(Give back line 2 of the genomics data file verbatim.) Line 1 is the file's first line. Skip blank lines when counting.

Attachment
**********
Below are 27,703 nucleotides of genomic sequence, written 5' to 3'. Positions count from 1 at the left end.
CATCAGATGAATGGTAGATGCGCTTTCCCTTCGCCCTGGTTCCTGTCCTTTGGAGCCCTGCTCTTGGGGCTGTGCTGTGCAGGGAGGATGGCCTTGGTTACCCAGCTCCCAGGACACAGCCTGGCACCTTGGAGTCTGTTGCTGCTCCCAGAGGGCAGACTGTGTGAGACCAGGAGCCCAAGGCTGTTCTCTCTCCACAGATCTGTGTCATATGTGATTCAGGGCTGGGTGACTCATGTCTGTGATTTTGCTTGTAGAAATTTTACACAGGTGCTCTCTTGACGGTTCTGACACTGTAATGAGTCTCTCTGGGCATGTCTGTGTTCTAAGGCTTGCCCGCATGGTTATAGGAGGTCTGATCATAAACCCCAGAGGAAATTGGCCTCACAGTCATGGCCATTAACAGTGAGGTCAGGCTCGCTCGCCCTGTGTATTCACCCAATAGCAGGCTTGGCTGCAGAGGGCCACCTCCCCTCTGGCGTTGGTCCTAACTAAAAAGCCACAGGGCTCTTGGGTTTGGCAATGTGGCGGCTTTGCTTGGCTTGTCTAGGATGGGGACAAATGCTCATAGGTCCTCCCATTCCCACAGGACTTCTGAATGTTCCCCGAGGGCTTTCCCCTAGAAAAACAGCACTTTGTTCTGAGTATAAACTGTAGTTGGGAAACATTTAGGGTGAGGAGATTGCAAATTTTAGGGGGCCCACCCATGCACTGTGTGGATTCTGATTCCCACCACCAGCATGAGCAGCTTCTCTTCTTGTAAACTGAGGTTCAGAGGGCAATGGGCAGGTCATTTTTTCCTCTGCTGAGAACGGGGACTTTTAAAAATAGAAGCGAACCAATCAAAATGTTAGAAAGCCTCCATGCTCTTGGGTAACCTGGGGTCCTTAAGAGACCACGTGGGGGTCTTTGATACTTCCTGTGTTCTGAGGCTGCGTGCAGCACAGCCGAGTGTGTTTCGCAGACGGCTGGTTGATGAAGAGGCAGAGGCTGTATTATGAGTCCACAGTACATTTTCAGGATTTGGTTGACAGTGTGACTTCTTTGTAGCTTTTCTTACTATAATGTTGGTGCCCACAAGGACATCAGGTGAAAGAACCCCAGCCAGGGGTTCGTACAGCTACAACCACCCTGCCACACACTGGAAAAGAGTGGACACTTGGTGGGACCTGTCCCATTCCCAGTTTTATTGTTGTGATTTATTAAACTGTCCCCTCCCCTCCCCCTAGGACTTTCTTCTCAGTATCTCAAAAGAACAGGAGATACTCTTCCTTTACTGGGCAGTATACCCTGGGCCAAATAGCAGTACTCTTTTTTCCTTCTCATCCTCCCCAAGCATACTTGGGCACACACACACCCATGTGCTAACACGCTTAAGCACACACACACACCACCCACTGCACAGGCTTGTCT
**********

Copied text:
CATCAGATGAATGGTAGATGCGCTTTCCCTTCGCCCTGGTTCCTGTCCTTTGGAGCCCTGCTCTTGGGGCTGTGCTGTGCAGGGAGGATGGCCTTGGTTACCCAGCTCCCAGGACACAGCCTGGCACCTTGGAGTCTGTTGCTGCTCCCAGAGGGCAGACTGTGTGAGACCAGGAGCCCAAGGCTGTTCTCTCTCCACAGATCTGTGTCATATGTGATTCAGGGCTGGGTGACTCATGTCTGTGATTTTGCTTGTAGAAATTTTACACAGGTGCTCTCTTGACGGTTCTGACACTGTAATGAGTCTCTCTGGGCATGTCTGTGTTCTAAGGCTTGCCCGCATGGTTATAGGAGGTCTGATCATAAACCCCAGAGGAAATTGGCCTCACAGTCATGGCCATTAACAGTGAGGTCAGGCTCGCTCGCCCTGTGTATTCACCCAATAGCAGGCTTGGCTGCAGAGGGCCACCTCCCCTCTGGCGTTGGTCCTAACTAAAAAGCCACAGGGCTCTTGGGTTTGGCAATGTGGCGGCTTTGCTTGGCTTGTCTAGGATGGGGACAAATGCTCATAGGTCCTCCCATTCCCACAGGACTTCTGAATGTTCCCCGAGGGCTTTCCCCTAGAAAAACAGCACTTTGTTCTGAGTATAAACTGTAGTTGGGAAACATTTAGGGTGAGGAGATTGCAAATTTTAGGGGGCCCACCCATGCACTGTGTGGATTCTGATTCCCACCACCAGCATGAGCAGCTTCTCTTCTTGTAAACTGAGGTTCAGAGGGCAATGGGCAGGTCATTTTTTCCTCTGCTGAGAACGGGGACTTTTAAAAATAGAAGCGAACCAATCAAAATGTTAGAAAGCCTCCATGCTCTTGGGTAACCTGGGGTCCTTAAGAGACCACGTGGGGGTCTTTGATACTTCCTGTGTTCTGAGGCTGCGTGCAGCACAGCCGAGTGTGTTTCGCAGACGGCTGGTTGATGAAGAGGCAGAGGCTGTATTATGAGTCCACAGTACATTTTCAGGATTTGGTTGACAGTGTGACTTCTTTGTAGCTTTTCTTACTATAATGTTGGTGCCCACAAGGACATCAGGTGAAAGAACCCCAGCCAGGGGTTCGTACAGCTACAACCACCCTGCCACACACTGGAAAAGAGTGGACACTTGGTGGGACCTGTCCCATTCCCAGTTTTATTGTTGTGATTTATTAAACTGTCCCCTCCCCTCCCCCTAGGACTTTCTTCTCAGTATCTCAAAAGAACAGGAGATACTCTTCCTTTACTGGGCAGTATACCCTGGGCCAAATAGCAGTACTCTTTTTTCCTTCTCATCCTCCCCAAGCATACTTGGGCACACACACACCCATGTGCTAACACGCTTAAGCACACACACACACCACCCACTGCACAGGCTTGTCT